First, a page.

10 Ways to Support Someone You Care about in Addiction & Recovery
If someone you love who is struggling with addiction has agreed to go to drug rehab – and actually begun treatment – congratulations! This is an exciting first step in the process of recovery.
How to Help an Addict
It is important to note that this is by no means a last step or even a guarantee of anything to come, and your support can be a huge help as they undergo treatment and transition back home. Here are just a few of the ways you can support your loved one in addiction treatment and recovery:
Wait patiently. During the first few weeks of inpatient treatment and/or hospitalization, it may be necessary to undergo a “blackout” on communication. This gives your loved one the opportunity to disconnect from all the stressors, issues, and situations that may have contributed to cravings for drugs and alcohol, and to focus solely on recovery. Your patience with this will help them to be more patient with it as well.
- Follow the rules of the rehab program. There will be a number of restrictions on your interactions with your loved one in order to help them keep their focus on recovery rather than on things at home. This may or may not be easy for you, but it is essential to their ability to give everything to the work of treatment.
- Keep the negative talk to a minimum. When you are in contact with your loved one, it may be natural to want to talk about some of the issues you are facing as you manage the house, the family, your job, finances, relationships with friends, etc. However, these conversations can serve to pull focus from recovery and make the person feel like they need to get home as soon as possible to help rather than stay and commit to treatment.
Take care of yourself. After living through your loved one’s addiction, it will be necessary for you, too, to seek help and support. It is recommended that you meet with a therapist regularly to talk about your fears and frustrations, work with a financial adviser to manage money problems, and/or talk to your spiritual advisor about matters of the heart. You need to heal as well, and it will be quite some time before your loved one will be able to take on the role of partner and confidante – if ever.
Prepare your home. Someone who has been through addiction will need to work with you on rebuilding trust. Treatment is not a miracle cure, and it can take time to address old, harmful behaviors. Not only will you likely be repairing damage done to your home through the course of someone’s addiction but you may need to do things like change the locks, fix broken windows and doors, and do other things to “addiction-proof” the home in the event of relapse.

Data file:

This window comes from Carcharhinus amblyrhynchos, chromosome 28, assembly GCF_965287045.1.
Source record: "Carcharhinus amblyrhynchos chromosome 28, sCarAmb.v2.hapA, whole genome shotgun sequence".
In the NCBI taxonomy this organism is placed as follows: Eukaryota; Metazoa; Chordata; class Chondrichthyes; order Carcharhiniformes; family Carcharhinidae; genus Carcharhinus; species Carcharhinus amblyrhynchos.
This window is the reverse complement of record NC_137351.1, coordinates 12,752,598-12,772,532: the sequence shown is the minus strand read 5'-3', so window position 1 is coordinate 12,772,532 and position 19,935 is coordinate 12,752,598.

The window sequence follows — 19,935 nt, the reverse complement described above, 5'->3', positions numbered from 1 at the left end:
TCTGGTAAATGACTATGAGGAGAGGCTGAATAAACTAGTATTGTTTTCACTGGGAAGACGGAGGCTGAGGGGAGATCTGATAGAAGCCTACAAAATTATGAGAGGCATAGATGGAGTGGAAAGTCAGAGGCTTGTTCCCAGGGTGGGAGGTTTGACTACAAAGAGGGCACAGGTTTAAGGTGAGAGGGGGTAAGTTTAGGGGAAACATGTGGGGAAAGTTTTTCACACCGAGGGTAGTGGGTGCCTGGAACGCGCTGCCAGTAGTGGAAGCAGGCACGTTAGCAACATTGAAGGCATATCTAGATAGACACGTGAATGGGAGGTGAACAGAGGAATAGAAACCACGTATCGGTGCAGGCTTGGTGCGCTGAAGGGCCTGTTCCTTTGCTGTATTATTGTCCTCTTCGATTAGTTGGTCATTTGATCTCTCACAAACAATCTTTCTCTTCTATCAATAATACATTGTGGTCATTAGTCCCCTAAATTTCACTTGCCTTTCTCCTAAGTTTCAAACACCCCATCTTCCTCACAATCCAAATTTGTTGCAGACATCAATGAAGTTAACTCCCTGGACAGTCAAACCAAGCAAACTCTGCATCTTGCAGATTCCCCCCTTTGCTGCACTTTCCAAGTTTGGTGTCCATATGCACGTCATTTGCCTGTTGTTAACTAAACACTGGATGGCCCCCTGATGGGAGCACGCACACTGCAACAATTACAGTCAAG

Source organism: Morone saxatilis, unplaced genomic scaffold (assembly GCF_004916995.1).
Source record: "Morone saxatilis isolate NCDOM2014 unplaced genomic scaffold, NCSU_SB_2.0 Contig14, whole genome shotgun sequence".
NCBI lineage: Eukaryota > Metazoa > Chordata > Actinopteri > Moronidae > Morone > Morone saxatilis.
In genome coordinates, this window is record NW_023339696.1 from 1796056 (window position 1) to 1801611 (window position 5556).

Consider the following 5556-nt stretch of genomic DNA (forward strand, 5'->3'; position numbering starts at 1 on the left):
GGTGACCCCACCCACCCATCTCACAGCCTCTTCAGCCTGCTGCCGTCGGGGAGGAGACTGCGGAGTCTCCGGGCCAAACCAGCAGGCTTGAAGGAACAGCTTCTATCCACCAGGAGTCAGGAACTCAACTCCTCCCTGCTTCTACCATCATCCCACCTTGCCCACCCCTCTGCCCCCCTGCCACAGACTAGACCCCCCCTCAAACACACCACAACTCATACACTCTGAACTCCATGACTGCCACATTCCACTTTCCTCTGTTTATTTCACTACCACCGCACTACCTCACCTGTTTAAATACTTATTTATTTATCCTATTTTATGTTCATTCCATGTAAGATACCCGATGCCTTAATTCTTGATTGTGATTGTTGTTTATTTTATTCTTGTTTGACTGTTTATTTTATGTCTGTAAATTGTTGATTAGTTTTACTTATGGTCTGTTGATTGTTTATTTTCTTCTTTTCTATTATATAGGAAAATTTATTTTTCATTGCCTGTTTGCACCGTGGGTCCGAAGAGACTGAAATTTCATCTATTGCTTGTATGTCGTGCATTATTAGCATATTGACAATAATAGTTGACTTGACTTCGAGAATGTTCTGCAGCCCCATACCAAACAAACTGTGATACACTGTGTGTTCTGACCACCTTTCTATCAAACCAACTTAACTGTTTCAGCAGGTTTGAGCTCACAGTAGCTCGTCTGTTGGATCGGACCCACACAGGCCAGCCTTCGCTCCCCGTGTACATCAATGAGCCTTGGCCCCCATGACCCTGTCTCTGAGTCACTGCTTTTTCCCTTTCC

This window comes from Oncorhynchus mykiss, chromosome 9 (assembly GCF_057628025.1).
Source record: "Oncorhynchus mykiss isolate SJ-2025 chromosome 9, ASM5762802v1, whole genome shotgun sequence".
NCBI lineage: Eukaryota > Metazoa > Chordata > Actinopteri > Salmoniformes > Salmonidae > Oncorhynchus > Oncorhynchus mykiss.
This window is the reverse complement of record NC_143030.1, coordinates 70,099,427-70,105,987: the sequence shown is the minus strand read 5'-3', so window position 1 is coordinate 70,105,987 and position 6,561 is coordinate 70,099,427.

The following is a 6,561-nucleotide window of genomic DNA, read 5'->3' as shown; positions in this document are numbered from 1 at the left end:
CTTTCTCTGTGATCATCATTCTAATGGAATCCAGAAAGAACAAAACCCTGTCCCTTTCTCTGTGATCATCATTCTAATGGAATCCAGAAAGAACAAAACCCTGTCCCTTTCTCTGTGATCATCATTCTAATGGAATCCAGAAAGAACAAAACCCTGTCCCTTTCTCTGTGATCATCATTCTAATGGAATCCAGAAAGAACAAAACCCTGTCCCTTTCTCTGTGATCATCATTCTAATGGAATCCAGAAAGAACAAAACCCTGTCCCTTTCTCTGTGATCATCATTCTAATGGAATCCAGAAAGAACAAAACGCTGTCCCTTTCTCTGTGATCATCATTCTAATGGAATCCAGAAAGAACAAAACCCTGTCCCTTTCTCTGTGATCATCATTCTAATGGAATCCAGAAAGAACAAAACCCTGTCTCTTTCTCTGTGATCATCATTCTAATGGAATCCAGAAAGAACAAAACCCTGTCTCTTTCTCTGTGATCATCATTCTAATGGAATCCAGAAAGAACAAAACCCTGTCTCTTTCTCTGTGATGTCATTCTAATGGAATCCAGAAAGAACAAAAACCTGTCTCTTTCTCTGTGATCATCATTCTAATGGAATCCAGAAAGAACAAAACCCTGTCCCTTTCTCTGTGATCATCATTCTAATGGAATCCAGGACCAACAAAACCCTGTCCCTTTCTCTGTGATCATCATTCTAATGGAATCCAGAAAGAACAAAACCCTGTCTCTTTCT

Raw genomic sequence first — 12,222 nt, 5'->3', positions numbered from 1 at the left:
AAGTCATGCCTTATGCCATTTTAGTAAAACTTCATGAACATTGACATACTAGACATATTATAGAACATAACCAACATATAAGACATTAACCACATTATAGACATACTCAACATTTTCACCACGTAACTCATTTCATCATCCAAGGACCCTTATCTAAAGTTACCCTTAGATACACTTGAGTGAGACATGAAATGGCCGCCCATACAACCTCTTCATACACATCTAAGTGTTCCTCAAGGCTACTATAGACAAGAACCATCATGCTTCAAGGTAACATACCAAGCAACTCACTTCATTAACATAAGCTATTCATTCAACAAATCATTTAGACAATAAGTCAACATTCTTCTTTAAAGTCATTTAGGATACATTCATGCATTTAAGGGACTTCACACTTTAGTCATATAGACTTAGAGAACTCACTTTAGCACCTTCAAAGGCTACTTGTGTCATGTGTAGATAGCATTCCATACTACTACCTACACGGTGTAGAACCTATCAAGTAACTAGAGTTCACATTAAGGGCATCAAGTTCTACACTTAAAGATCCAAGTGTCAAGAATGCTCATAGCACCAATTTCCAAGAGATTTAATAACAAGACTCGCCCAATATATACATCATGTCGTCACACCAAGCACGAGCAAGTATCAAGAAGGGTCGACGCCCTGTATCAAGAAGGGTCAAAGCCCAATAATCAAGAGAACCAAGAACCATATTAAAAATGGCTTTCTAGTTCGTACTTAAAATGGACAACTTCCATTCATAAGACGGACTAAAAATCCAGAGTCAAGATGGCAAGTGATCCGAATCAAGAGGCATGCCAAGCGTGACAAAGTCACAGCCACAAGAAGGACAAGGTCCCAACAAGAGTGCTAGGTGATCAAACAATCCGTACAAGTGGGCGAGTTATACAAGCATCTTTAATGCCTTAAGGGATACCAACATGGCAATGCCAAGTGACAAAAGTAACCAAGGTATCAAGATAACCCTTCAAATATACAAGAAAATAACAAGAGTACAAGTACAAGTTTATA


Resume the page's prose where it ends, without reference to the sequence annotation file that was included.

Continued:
- Consider what you want to happen when your loved one returns home. How do you envision your life upon your loved one’s return? What would you like their and your responsibilities to be? What does your daily schedule look like? Family events? Take some time to think through all that has happened and what specifically you would like to see change in the future.
- Safeguard your physical and emotional safety. What you want for your life is important. Your ideas about how you want to live each day matter. Your loved one’s addiction may or may not make those hopes and dreams possible. It is important to seriously consider whether or not your futures together are compatible and to acknowledge and accept that if your loved one is violent with you, emotionally abusive, or relapses and returns to active addiction, it is time to make significant changes.
Attend family therapy sessions to process the past and plan for the future. Once you are clear on what you want and on the road to your own personal healing, it is important to begin family therapy sessions with your loved one. This can take place at their rehab program and after they return home, but even when things seem “good,” it is important to continue.
- Understand that you cannot stay sober for them. No matter how much you want your loved one to stay sober, you cannot structure their lives, give them guidance, or force them to avoid drug and alcohol use. You can be supportive of their experience, notice the signs of relapse, and discuss it with them as well as encourage them to return to treatment if it seems they are not acclimating in recovery.
- Create and maintain boundaries. The emotional boundaries you create will not only help you to maintain objectivity but will also help your loved one to make positive choices as well. Similarly, setting boundaries around what is okay and what is not in terms of communication and getting needs met for both of you at home will help you both to create a positive, new dynamic going forward.
How are you preparing for your loved one’s homecoming from rehab?